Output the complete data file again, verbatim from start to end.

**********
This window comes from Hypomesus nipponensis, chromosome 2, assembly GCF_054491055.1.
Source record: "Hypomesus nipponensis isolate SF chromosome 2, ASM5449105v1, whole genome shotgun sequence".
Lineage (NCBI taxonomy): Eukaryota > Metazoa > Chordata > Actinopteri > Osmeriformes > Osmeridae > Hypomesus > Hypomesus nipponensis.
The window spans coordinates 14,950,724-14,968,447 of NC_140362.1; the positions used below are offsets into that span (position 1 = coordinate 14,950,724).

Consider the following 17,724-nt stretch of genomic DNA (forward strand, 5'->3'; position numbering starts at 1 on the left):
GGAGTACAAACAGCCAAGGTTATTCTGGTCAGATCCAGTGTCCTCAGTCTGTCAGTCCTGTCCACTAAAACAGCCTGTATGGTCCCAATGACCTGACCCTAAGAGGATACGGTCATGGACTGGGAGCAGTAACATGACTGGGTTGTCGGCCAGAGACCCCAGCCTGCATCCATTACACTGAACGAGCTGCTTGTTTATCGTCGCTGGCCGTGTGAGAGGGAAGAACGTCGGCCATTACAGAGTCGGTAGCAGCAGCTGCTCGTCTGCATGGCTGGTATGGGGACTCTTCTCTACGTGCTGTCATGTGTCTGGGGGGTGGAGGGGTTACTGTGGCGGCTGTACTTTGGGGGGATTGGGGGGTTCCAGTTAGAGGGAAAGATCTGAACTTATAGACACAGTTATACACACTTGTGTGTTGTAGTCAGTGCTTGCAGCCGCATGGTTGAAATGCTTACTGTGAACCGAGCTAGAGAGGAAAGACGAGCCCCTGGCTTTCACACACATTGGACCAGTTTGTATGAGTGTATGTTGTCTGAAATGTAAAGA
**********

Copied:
This window comes from Hypomesus nipponensis, chromosome 2, assembly GCF_054491055.1.
Source record: "Hypomesus nipponensis isolate SF chromosome 2, ASM5449105v1, whole genome shotgun sequence".
Lineage (NCBI taxonomy): Eukaryota > Metazoa > Chordata > Actinopteri > Osmeriformes > Osmeridae > Hypomesus > Hypomesus nipponensis.
The window spans coordinates 14,950,724-14,968,447 of NC_140362.1; the positions used below are offsets into that span (position 1 = coordinate 14,950,724).

Consider the following 17,724-nt stretch of genomic DNA (forward strand, 5'->3'; position numbering starts at 1 on the left):
GGAGTACAAACAGCCAAGGTTATTCTGGTCAGATCCAGTGTCCTCAGTCTGTCAGTCCTGTCCACTAAAACAGCCTGTATGGTCCCAATGACCTGACCCTAAGAGGATACGGTCATGGACTGGGAGCAGTAACATGACTGGGTTGTCGGCCAGAGACCCCAGCCTGCATCCATTACACTGAACGAGCTGCTTGTTTATCGTCGCTGGCCGTGTGAGAGGGAAGAACGTCGGCCATTACAGAGTCGGTAGCAGCAGCTGCTCGTCTGCATGGCTGGTATGGGGACTCTTCTCTACGTGCTGTCATGTGTCTGGGGGGTGGAGGGGTTACTGTGGCGGCTGTACTTTGGGGGGATTGGGGGGTTCCAGTTAGAGGGAAAGATCTGAACTTATAGACACAGTTATACACACTTGTGTGTTGTAGTCAGTGCTTGCAGCCGCATGGTTGAAATGCTTACTGTGAACCGAGCTAGAGAGGAAAGACGAGCCCCTGGCTTTCACACACATTGGACCAGTTTGTATGAGTGTATGTTGTCTGAAATGTAAAGA